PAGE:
Update Dec 7 – I mounted most of the pieces on a piece of plywood, and put a piece of sheet metal on it for a front panel. I got the Batteries, audio amp and volume pot mounted. I drilled a hole in the plywood that is the size of the dowel that holds the coil, and I can press the dowel into the hole so that it fits snugly. I have to rearrange some of the parts so they aren’t in the way. The RF part is sensitive to movement, so this ‘breadboard’ should help a lot in making it more stable. I measured the total battery drain at about 2.5 mA.

I changed the fixed resistor R4 to 1k and a 5k pot in series and mounted the pot on the front panel. I get hiss, but I still haven’t received any signals. After adjustments my dip meter said the coil was resonating at about 27 MHz, but the meter isn’t accurate and is probably off a bit. When the dip meter is on, it quiets the hiss, so I guess that means the regenerative circuit is doing something.

I have been looking at other regen schematics, and I found that the ones that use a JFET do not need a diode detector, but the others that use a BJT have a diode as the detector. Except for the one I’m experimenting with, which is missing the diode. I think I’m going to have to add a diode somewhere, and I’ll have to do some experimenting to find out where.

Update 2017-01-22 I’m building another FM regenerative receiver, see here.


2016-12-01 NEJM Antivaccine Article

Whole article from

***Begin quote***:

The Age-Old Struggle against the Antivaccinationists

Gregory A. Poland, M.D., and Robert M. Jacobson, M.D.

N Engl J Med 2011; 364:97-99January 13, 2011DOI: 10.1056/NEJMp1010594


ArticleReferencesCiting Articles (41)

Since the introduction of the first vaccine, there has been opposition to vaccination. In the 19th century, despite clear evidence of benefit, routine inoculation with cowpox to protect people against smallpox was hindered by a burgeoning antivaccination movement. The result was ongoing smallpox outbreaks and needless deaths. In 1910, Sir William Osler publicly expressed his frustration with the irrationality of the antivaccinationists by offering to take 10 vaccinated and 10 unvaccinated people with him into the next severe smallpox epidemic, to care for the latter when they inevitably succumbed to the disease, and ultimately to arrange for the funerals of those among them who would die (see the Medical Notes section of the Dec. 22, 1910, issue of the Journal). A century later, smallpox has been eradicated through vaccination, but we are still contending with antivaccinationists.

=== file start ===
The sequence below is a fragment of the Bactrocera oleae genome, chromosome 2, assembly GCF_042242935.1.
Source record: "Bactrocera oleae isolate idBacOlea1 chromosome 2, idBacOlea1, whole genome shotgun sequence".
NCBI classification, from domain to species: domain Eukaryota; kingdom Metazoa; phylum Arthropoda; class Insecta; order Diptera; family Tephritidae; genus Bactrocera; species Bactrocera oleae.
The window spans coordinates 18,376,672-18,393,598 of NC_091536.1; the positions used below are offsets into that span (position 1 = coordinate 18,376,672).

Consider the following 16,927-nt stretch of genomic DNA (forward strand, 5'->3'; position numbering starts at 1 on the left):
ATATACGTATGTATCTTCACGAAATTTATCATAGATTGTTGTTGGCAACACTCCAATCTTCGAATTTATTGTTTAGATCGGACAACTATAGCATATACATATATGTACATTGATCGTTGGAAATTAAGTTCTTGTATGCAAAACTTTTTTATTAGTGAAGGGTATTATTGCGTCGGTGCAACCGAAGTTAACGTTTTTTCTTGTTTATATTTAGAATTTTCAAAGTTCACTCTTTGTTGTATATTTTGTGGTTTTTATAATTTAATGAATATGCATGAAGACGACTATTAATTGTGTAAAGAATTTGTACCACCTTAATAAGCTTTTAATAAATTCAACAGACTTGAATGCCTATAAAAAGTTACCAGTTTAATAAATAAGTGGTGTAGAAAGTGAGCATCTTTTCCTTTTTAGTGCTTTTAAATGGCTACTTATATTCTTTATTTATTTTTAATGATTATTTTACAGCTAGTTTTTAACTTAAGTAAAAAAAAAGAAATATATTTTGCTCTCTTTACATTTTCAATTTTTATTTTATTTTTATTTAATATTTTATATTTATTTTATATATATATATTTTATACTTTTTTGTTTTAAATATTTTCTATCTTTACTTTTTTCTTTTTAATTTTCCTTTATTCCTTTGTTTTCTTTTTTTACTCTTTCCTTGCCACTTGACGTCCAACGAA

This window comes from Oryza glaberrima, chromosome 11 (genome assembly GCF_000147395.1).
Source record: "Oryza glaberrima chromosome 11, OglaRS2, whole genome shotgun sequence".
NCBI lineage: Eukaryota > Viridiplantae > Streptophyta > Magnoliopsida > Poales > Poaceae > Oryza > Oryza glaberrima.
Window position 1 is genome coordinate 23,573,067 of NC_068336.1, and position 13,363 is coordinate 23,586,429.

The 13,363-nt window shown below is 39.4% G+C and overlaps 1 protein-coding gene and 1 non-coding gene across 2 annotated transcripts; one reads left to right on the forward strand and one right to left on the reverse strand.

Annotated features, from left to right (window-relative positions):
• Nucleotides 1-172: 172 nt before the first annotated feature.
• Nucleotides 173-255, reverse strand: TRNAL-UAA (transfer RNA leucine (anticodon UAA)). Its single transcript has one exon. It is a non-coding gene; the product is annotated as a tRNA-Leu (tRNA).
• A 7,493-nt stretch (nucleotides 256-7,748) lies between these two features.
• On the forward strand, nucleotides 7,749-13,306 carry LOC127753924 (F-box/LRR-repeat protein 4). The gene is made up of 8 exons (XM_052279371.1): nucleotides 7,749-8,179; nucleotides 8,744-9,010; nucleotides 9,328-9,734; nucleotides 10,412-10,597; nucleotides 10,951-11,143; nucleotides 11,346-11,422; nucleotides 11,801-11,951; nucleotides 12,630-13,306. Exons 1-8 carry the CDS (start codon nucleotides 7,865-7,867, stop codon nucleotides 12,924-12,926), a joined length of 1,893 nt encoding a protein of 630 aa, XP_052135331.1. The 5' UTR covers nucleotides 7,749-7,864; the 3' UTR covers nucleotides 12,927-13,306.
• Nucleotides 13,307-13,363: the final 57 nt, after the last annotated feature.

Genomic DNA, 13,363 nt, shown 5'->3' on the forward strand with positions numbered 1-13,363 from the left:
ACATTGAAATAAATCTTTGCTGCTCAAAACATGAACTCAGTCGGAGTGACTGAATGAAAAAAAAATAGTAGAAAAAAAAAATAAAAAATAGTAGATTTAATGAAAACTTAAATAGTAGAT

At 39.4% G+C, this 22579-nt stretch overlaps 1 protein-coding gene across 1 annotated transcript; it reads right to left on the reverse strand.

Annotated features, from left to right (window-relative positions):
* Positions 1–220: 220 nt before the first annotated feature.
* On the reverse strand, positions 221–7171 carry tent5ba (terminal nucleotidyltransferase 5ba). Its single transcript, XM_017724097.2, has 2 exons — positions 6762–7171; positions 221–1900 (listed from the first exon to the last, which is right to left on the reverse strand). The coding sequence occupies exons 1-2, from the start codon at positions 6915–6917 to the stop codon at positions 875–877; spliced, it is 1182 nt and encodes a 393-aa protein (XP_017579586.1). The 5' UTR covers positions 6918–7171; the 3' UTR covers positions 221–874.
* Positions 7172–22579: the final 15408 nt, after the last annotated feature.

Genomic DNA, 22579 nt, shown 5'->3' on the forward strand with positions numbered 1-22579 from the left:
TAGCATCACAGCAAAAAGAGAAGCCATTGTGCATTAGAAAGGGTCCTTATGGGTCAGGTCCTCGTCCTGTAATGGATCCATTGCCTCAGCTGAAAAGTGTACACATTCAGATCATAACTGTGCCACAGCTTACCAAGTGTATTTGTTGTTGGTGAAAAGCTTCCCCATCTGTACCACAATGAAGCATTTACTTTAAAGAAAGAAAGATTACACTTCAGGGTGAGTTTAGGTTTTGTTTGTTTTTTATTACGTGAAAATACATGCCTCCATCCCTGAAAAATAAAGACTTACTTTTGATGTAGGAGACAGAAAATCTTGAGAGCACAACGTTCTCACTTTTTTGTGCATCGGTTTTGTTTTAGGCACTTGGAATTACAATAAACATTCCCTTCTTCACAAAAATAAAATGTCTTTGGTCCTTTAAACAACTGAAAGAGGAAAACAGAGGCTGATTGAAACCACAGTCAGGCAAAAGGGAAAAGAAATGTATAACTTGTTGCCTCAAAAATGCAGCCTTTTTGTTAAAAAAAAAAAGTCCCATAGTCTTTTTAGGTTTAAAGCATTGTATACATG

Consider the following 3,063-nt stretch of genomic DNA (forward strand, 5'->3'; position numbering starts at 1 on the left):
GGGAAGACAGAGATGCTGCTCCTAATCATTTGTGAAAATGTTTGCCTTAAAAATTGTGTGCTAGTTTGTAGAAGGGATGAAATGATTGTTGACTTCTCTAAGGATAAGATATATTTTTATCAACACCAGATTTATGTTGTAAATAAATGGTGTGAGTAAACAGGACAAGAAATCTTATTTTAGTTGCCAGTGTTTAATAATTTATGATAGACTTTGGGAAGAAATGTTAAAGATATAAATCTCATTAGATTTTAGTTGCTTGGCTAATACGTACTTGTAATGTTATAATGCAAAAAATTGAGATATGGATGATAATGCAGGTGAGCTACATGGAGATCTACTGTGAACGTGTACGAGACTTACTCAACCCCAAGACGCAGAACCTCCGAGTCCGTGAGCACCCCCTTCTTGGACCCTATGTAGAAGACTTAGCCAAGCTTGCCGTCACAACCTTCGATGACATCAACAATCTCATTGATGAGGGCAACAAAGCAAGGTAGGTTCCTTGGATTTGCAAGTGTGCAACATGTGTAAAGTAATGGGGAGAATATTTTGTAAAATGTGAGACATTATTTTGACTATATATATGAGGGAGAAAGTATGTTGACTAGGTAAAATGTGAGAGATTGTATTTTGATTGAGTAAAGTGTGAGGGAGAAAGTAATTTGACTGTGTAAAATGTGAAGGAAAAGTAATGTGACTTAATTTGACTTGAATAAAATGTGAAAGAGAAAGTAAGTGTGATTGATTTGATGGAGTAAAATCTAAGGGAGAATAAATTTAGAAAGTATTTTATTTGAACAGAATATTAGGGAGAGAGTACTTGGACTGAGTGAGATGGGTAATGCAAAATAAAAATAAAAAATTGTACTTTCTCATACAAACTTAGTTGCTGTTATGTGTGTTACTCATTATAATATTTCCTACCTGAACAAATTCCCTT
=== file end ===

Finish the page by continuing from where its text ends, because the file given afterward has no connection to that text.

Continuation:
The Cow Pock — or — the Wonderful Effects of the New Inoculation.

Since the 18th century, fear and mistrust have arisen every time a new vaccine has been introduced. Antivaccine thinking receded in importance between the 1940s and the early 1980s because of three trends: a boom in vaccine science, discovery, and manufacture; public awareness of widespread outbreaks of infectious diseases (measles, mumps, rubella, pertussis, polio, and others) and the desire to protect children from these highly prevalent ills; and a baby boom, accompanied by increasing levels of education and wealth. These events led to public acceptance of vaccines and their use, which resulted in significant decreases in disease outbreaks, illnesses, and deaths. This golden age was relatively short-lived, however. With fewer highly visible outbreaks of infectious disease threatening the public, more vaccines being developed and added to the vaccine schedule, and the media permitting widespread dissemination of poor science and anecdotal claims of harm from vaccines, antivaccine thinking began flourishing once again in the 1970s.1

Little has changed since that time, although now the antivaccinationists’ media of choice are typically television and the Internet, including its social media outlets, which are used to sway public opinion and distract attention from scientific evidence. A 1982 television program on diphtheria–pertussis–tetanus (DPT) vaccination entitled “DPT: Vaccine Roulette” led to a national debate on the use of the vaccine, focused on a litany of unproven claims against it. Many countries dropped their programs of universal DPT vaccination in the face of public protests after a period in which pertussis had been well controlled through vaccination2 — the public had become complacent about the risks of the disease and focused on adverse events purportedly associated with vaccination. Countries that dropped routine pertussis vaccination in the 1970s and 1980s then suffered 10 to 100 times the pertussis incidence of countries that maintained high immunization rates; ultimately, the countries that had eliminated their pertussis vaccination programs reinstated them.2 In the United States, vaccine manufacturers faced an onslaught of lawsuits, which led the majority of them to cease vaccine production. These losses prompted the development of new programs, such as the Vaccine Injury Compensation Program (VICP), in an attempt to keep manufacturers in the U.S. market.